A newly rebuilt coil- one of 4 in a set - runs good at first. After a few miles a miss develops. All normal "swapping" tests are performed to determine that the coil is defective. Replace coil with spare and the car runs fine.
Next morning, re-installed the defective coil- runs good. After a few miles the same scenario. Miss develops, installed spare and the car runs fine.
In a freshly rebuilt coil box- what would cause this intermittent firing?
By coil box, you mean the box that holds all 4 coils, correct, not the coil unit? If you rebuilt the box, and replaced all the metal including the spring contacts, I'd suggest checking the tightness of the connections. If you didn't replace those then make sure there is no corrosion on the contacts of the box and coil.
A break in one of the windings. The wire is close enough when cold, but when warmed up the gap becomes too great and it causes them to misfire.
Chris- the problem is with one of the 4 individual wooden coils that sit within the metal coil box which incidently been rebuilt with the Fun Projects "1926-1927 Coil Box Rebuild Kit" which has plastic parts.
Bad coil. Throw it out and ask the rebuilder to rebuild you another.
It is important to remember that these coils are 90+ years old. An experienced rebuilder knows to you look for the things that can cause trouble. But, if you rebuild enough coils invariably something will elude you.
I rebuild about 1000 coils per year and get 2-3 back each year for latent problems like the one you described.
I simply rebuild another and replace it free.
Ron the Coilman
Contact the person who rebuilt your coils. I expect he'll take care of the problem.
Does the coil have plastic parts, like the case, or does the rebuild kit have plastic parts included?
Coils normally require the capacitor be replaced and the pints normally need more adjusting that just installation will provide.
I bought 5 new coils, with recycled center coil parts, from Fun Projects and the StroboSpark Coil tester to insure they would function as advertised.
They all passed inspection!
Just to set the record straight, this is not a Ron Patterson rebuilt coil, it was "rebuilt" by an individual w/a hand-cranked coil tester.
Your statement, "Throw it out", does this mean "dumpster" or is it repairable? If so, what should my friend look for?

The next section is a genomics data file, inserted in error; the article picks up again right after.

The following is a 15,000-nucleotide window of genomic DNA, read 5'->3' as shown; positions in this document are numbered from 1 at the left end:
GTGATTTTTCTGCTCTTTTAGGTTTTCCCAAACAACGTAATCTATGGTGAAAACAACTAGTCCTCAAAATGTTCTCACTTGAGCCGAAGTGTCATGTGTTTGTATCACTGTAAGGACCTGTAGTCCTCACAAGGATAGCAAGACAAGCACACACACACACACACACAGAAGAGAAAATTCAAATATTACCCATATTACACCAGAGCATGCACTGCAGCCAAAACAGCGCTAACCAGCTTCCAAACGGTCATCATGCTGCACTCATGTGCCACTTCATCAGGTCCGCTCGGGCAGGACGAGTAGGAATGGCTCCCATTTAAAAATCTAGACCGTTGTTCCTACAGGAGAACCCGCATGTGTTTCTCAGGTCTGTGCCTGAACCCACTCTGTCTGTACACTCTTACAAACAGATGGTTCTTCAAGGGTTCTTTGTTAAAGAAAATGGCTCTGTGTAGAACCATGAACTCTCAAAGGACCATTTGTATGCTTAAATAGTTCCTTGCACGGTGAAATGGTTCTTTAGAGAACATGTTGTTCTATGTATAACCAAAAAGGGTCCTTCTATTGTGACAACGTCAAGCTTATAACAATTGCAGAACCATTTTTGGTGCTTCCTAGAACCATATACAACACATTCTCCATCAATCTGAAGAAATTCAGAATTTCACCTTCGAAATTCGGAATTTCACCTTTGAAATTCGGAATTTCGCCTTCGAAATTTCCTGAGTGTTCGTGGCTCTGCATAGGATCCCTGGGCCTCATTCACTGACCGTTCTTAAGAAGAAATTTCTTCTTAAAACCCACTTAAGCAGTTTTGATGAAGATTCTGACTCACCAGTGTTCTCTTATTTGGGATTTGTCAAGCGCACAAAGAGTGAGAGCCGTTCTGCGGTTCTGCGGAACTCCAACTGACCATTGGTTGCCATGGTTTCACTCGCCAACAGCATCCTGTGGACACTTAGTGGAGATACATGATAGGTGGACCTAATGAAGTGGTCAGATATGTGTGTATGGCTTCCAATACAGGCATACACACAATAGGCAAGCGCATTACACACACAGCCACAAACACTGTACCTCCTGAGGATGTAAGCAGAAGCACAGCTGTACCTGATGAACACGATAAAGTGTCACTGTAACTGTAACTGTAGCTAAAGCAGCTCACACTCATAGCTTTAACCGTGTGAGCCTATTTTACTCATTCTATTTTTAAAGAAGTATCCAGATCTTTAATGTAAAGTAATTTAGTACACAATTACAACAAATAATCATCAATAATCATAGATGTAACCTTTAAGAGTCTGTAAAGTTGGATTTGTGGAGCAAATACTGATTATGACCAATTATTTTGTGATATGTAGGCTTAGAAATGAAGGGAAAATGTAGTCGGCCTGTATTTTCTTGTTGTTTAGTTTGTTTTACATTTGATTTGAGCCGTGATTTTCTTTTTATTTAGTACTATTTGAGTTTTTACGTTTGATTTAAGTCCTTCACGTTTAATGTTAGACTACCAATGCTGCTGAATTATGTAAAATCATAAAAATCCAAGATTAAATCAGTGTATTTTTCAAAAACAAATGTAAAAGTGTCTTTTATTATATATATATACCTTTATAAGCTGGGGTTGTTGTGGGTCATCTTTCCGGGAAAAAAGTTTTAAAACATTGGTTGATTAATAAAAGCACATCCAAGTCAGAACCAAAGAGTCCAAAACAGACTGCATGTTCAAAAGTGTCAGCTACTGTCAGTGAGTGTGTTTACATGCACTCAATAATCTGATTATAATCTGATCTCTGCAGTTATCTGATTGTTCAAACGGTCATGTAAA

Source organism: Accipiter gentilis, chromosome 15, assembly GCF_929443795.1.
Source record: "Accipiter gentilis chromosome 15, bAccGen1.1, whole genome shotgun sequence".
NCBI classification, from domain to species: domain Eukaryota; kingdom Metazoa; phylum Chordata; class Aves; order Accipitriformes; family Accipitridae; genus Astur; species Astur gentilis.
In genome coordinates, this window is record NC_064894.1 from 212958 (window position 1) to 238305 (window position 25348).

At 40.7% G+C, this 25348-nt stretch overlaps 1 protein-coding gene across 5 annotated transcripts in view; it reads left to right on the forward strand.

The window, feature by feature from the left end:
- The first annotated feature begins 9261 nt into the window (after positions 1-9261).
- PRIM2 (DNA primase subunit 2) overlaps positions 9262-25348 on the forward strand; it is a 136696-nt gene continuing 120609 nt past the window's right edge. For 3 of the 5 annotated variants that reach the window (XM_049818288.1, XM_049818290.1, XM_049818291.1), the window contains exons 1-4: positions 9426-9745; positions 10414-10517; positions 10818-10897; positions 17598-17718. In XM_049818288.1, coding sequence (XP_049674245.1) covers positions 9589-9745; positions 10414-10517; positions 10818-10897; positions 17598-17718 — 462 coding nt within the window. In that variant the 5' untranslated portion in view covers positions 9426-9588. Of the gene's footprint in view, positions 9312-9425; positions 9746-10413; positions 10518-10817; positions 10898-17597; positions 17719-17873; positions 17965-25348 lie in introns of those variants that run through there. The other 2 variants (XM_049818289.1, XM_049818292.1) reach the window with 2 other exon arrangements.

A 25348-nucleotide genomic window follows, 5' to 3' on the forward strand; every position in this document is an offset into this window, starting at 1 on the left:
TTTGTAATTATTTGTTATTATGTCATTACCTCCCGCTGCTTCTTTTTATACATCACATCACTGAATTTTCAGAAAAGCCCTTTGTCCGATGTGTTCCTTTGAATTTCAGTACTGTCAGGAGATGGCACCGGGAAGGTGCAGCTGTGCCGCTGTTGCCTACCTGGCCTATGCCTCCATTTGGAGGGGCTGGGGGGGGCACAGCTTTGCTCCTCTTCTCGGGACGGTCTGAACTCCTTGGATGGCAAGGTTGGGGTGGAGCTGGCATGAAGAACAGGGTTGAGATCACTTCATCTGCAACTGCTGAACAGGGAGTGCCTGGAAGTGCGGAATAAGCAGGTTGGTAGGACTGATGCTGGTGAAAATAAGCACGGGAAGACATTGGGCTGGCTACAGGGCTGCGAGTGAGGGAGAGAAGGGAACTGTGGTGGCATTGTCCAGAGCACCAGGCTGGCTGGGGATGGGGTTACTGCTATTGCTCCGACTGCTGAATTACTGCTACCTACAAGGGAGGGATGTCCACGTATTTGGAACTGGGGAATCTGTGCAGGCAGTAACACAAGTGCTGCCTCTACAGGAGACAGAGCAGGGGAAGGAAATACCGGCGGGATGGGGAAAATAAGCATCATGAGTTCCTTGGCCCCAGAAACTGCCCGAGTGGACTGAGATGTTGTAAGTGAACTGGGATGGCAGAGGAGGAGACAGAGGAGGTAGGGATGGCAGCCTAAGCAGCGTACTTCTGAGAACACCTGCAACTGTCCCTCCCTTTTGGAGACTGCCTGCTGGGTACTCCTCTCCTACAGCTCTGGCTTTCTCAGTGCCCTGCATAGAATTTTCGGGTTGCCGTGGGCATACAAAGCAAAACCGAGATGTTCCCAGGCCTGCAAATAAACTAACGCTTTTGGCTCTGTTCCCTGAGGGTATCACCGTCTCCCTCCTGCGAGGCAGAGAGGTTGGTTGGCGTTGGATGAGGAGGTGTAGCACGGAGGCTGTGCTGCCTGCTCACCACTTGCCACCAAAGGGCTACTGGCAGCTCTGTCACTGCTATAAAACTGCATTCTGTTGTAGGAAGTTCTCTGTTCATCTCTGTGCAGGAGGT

No dumpster. I think most of the rebuilders pay a few bucks for rebuildable coils.
Sorry, I should have provided more detail.
Not to worry, I would have provided this same advice had I rebuilt the coils.
Some faults are repairable:
Have the rebuilder check for intermittent cold/failed solder joints at the bolt heads inside the case. This is the most common failure I see on returned rebuilt coils.
Closely check the solder connections on the center of the three box contacts. If something looks amiss here simply re-flow solder on the center contact hole.
Check the two piece contacts on the case, these commonly have corrosion between the two parts. Again this can be repaired by again re-flowing solder on the entire contact. These two faults are the second most prevalent fault I see.
If the problem is, as Andy Loso suggested, pitch it out to get it out of circulation. No coil rebuilder want it except for usable top hardware. Secondary winding faults or inter windings faults cannot be economically repaired.
The primary winding itself rarely fails.
Remember they made 75 Million Model T coils and find another for rebuilding is easy.
Ron the Coilman
You are a good man, Ron Patterson! Thanks for the advice.
I had a stack of 29 coils, all of which had failed the simple continuity test. Most of them had simple fixes like Ron P described. (A wonderful and very helpful fellow, by the way)
Any good coil re-builder could miss one once in awhile. Several of mine passed the simple continuity test later after I had written "open" (in pencil) on the side of the coil. Most, I was able to determine which contact had gone intermittent.
Drive carefully, and enjoy, W2